You can never obtain my consent to engage in amusements and recreations, until you are in this situation, until you are exercised and influenced by the Spirit of the Lord our God. Hear it, all ye Latter-day Saints! Will you spend the time of your probation for naught, and fool away your existence and being? You were organized, and brought into being, for the purpose of enduring forever, if you fulfil the measure of your creation, pursue the right path, observe the requirements of the Celestial law, and obey the commandments of our God. It is then, and then only, you may expect that the blessing of eternal lives will be conferred upon you. It can be obtained upon no other principle. Do you understand that you will cease to be, that you come to a full end, by pursuing the opposite course?2
Joseph F. Smith
But, you say, we must have recreation; what shall we do? Turn to domestic enterprises, and to the gaining of useful knowledge of the gospel. Let the love of reading good and useful books be implanted in the hearts of the young, let them be trained to take pleasure and recreation in history, travel, biography, conversation and classic story. Then there are innocent games, music, songs, and literary recreation. What would you think of the man who would argue for whisky and beer as a common beverage because it is necessary for people to drink? He is perhaps little worse than the man who would place cards in the hands of my children—whereby they would foster the spirit of chance and gambling leading down to destruction—because they must have recreation. I would call the first a vicious enemy, and refer him to water to drink; and the latter an evil spirit in the guise of innocence, and refer him to recreation containing no germs of spiritual disease leading to the devil! . . . It is not true that only that recreation can be enjoyed that is detrimental to the body and spirit. We should train ourselves to find pleasure in that which invigorates, not stupefies and destroys the body; that which leads upward and not down; that which brightens, not dulls and stunts the intellect; that which elevates and exalts the spirit, not that clogs and depresses it. So shall we please the Lord, enhance our own enjoyment, and save ourselves and our children from impending sins.3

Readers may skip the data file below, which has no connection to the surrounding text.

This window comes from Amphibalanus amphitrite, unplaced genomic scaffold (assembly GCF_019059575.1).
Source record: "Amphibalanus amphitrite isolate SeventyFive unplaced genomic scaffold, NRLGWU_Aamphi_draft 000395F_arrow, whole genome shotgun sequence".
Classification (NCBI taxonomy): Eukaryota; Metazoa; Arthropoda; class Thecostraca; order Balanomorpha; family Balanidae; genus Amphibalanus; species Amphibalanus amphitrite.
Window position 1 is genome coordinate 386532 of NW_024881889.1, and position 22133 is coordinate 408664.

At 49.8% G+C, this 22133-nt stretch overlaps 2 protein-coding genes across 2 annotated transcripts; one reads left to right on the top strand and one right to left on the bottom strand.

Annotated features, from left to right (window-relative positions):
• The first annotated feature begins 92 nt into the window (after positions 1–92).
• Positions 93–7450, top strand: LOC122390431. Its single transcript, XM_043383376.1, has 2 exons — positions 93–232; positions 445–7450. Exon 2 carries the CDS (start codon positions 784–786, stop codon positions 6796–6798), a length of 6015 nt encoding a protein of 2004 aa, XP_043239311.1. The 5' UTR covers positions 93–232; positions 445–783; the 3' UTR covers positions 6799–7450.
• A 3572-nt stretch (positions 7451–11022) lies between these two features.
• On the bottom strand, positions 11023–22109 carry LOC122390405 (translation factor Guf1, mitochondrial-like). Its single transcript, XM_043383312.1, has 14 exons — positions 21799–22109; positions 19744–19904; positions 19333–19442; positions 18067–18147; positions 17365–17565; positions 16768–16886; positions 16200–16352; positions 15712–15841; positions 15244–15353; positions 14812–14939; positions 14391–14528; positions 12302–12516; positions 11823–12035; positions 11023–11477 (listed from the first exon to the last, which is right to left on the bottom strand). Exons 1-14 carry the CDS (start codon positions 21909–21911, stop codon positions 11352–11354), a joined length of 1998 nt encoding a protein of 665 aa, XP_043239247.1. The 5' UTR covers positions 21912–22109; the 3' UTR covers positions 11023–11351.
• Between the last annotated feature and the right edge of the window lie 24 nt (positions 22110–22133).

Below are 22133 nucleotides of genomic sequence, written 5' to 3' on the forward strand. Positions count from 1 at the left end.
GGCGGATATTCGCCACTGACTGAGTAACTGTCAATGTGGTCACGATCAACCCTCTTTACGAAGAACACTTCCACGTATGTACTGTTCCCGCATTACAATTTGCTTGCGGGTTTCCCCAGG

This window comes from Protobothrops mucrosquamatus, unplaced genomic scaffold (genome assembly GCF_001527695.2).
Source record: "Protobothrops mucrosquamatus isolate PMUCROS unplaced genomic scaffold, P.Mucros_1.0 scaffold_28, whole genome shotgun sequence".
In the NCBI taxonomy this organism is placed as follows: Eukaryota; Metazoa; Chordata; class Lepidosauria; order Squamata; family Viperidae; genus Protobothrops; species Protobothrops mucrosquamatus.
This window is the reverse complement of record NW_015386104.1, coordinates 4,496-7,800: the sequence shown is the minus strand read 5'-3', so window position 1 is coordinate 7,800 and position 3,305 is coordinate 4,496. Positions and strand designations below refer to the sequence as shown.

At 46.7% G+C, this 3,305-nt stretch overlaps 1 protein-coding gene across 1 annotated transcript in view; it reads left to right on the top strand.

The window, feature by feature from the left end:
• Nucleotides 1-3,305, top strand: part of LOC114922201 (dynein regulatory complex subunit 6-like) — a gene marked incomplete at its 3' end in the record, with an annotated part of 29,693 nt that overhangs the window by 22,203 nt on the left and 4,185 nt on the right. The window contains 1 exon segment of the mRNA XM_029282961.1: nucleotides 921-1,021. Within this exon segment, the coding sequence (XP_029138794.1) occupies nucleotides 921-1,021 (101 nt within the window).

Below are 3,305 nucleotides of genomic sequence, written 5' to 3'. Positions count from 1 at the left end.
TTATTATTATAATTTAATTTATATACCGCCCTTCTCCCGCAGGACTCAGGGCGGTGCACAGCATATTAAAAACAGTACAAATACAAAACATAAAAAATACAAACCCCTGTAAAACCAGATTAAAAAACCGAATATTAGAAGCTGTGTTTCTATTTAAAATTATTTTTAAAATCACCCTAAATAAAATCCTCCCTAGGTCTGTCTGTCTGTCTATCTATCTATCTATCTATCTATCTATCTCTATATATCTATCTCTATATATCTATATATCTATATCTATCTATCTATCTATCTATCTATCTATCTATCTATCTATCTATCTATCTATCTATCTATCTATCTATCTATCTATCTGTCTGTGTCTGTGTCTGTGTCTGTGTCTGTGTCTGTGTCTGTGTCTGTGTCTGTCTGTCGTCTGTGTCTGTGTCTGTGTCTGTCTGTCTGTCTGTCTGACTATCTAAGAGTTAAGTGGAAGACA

One’s character may be determined in some measure by the quality of one’s amusements. Men and women of industrious, business-like, and thoughtful habits care little for frivolous pastimes, for pleasures that are sought for their own sake. It is not easy to imagine that leading men in the Church would find any pleasure that was either inspiring or helpful at the card table; indeed the announcement that a president of a stake, bishop of a ward, or other leading official of the Church was fond of card playing would be a shock to every sense of propriety even among young people who are not seriously inclined to the duties and responsibilities of life. Such a practice would be looked upon as incompatible with the duties and responsibilities of a religious life. Even business men, as a rule, are distrustful of business associates whose inclinations engage them in frequent card playing.
But it may be said that the same objections do not hold good in respect to young people who do not take life so seriously; but the evil is that young people who indulge in the frivolous and vicious pastime of card playing are never likely to take life seriously unless they forsake such questionable pleasures early in life. It is the serious and thoughtful man and woman who are most likely to assume the higher and nobler responsibilities of life, and their tastes and pleasures are never satisfied by means of a deck of cards. . . . Tell me what amusements you like best and whether your amusements have become a ruling passion in your life, and I will tell you what you are.4
Brigham Young, Discourses of Brigham Young, p. 80
Brigham Young, Journal of Discourses 1:112-14
Joseph F. Smith, Gospel Doctrine, p. 328; Improvement Era, Vol. 14, June, 1911, pp. 735-8
Joseph F. Smith, Gospel Doctrine, pp. 329-330; Juvenile Instructor, Vol. 38, September 1, 1903, p. 529